There are several ways to thank those in a leadership role. In their bestselling book The 5 Languages of Appreciation at Work, co-authors Dr. Gary Chapman and Dr. Paul White give practical steps to make any workplace environment more encouraging and productive. The book, which is based on Dr. Gary Chapman’s bestselling book The 5 Love Languages, identifies five ways to show a colleague or a manager appreciation:
1. Words of Affirmation
Whether written or verbal, recognizing your leader’s hard work and dedication can go a long way in signaling that you are aware of the time spent investing in a specific task, even if that task is your performance assessment agreement. It is always best to be specific in your words of affirmation since a generic “good job” will not be as compelling or effective as taking the time to compliment a specific skill set, action, or initiative. Validating a difficult situation for your manager can also be very effective (e.g., “I know it was a difficult conversation for you and I to have because it required you to address some issues in my performance. Although it was difficult for me to accept, I want you to know that I recognize that it was also difficult for you”).
2. Quality Time
This simply means providing your undivided attention to your manager and actively listening to what they are saying, including affirming their feelings. This conveys interest and support and can be done virtually, but also in person by sharing a meal or a coffee or going on walking breaks during the day or suggesting some off-site team-building activities.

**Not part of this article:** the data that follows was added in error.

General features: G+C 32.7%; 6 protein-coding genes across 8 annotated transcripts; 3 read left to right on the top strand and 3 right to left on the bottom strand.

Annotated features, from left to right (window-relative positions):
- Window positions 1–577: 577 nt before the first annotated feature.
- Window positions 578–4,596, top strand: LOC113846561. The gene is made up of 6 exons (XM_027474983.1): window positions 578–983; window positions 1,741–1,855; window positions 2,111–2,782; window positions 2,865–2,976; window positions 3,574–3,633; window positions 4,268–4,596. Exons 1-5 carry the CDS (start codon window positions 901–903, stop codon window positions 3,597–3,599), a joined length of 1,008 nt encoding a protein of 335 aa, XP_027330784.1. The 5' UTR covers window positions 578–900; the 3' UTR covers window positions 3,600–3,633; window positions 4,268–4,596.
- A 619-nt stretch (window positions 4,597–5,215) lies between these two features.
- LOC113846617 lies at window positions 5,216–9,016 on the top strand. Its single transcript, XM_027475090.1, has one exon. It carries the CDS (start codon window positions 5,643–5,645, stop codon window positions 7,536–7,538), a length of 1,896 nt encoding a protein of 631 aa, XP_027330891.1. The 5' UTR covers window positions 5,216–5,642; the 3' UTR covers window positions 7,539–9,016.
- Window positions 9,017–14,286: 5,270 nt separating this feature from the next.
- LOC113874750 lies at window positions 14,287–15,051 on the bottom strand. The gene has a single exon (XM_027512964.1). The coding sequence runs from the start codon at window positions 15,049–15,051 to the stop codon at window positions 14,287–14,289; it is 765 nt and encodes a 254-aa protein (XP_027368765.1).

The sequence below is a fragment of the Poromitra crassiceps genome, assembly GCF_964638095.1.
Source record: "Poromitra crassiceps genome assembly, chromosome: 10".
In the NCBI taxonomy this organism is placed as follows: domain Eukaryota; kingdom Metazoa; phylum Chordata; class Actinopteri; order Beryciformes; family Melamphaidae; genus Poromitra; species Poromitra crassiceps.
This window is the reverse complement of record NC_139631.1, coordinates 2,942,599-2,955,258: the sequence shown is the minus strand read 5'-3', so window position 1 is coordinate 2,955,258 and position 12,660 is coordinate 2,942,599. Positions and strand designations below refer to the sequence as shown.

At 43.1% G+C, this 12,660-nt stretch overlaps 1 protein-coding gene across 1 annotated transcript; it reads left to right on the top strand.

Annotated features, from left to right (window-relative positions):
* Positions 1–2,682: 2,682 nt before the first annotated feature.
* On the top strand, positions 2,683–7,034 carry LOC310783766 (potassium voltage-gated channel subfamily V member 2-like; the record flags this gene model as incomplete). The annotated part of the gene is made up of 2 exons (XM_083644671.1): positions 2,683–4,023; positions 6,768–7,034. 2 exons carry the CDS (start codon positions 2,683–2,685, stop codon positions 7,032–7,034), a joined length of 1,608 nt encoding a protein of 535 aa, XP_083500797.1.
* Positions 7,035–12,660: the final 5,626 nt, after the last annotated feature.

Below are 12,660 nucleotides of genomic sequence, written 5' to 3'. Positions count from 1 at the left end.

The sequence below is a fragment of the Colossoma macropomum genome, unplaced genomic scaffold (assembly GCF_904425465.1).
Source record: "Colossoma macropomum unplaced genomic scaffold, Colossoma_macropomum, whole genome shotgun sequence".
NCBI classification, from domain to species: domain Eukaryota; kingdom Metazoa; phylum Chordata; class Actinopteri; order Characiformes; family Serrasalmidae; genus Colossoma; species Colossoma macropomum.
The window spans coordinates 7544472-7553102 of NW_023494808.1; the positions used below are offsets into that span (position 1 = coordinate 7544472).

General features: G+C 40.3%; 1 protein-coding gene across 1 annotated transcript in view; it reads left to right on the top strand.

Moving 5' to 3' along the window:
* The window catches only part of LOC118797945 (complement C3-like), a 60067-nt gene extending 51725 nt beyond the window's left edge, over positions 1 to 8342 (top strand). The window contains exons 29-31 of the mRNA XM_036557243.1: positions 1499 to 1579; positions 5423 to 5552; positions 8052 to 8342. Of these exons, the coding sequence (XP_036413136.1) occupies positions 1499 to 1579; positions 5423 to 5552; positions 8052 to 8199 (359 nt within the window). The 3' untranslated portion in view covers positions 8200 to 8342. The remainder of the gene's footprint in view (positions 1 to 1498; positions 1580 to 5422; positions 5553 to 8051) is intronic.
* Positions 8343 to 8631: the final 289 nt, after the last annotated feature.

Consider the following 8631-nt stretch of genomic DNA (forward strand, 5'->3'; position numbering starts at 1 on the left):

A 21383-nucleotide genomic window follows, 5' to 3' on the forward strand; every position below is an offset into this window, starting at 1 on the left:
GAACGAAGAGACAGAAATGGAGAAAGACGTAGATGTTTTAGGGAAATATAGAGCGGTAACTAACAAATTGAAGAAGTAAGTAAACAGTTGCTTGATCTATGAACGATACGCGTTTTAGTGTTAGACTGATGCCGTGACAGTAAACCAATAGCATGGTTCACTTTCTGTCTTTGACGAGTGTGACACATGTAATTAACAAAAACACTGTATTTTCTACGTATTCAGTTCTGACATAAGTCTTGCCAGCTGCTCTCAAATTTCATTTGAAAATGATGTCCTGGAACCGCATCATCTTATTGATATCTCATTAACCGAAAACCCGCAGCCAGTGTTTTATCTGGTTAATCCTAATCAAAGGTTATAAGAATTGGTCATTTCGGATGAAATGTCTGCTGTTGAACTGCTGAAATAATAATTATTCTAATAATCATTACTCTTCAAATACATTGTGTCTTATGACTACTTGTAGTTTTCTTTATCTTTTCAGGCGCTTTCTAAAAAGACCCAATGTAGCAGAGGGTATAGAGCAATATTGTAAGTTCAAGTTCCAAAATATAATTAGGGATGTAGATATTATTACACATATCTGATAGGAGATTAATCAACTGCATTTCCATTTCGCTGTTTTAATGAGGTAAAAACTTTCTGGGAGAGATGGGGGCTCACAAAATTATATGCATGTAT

3. Acts of Service
If you note that your manager’s workload is heavier than usual and they seem stressed, offer to help with some elements that are not necessarily related to decision-making responsibilities. Offer to help them with some administrative duties, such as making copies, sending follow-up emails, scheduling a meeting with colleagues or the CEO. Try avoiding a task that might give you the limelight. Whatever you do, do with a cheerful heart.
Another way to show your appreciation is through gift-giving. Try making an extra effort to note your manager’s interests or preferences in your day-to-day conversations with them and attempt at personalizing the gift. An inexpensive yet thoughtful token of appreciation can be in the form of a favorite treat. It shows you have been paying attention. Your manager doesn’t like coffee but is a fan of chocolate milk? Buy them a chocolate milk the next time you head out to Starbucks for your caramel macchiato.
5. Physical Touch
This way of saying thank you needs to be carefully considered, especially in the workplace. In fact, physical touch should not be the primary way you show appreciation in the workplace, however a handshake, a high-five, a fist bump, or a pat on the back does not have to be forbidden, either. Appropriate physical touch in the office also depends on HR guidelines and the recipient’s own feelings. Do not touch anyone who does not want to be touched — no exceptions.
Authentic appreciation is individual. While one manager may welcome an invitation to a hockey game, another might favor a simple — but specific — word or note of thanks. Regardless of the way you choose to give thanks, make sure you observe and listen carefully to your manager’s favorite language of appreciation and try thanking them the way they want to be thanked or recognized. But above all, do so cheerfully and genuinely. Saying thank you should never be a chore but always a gift.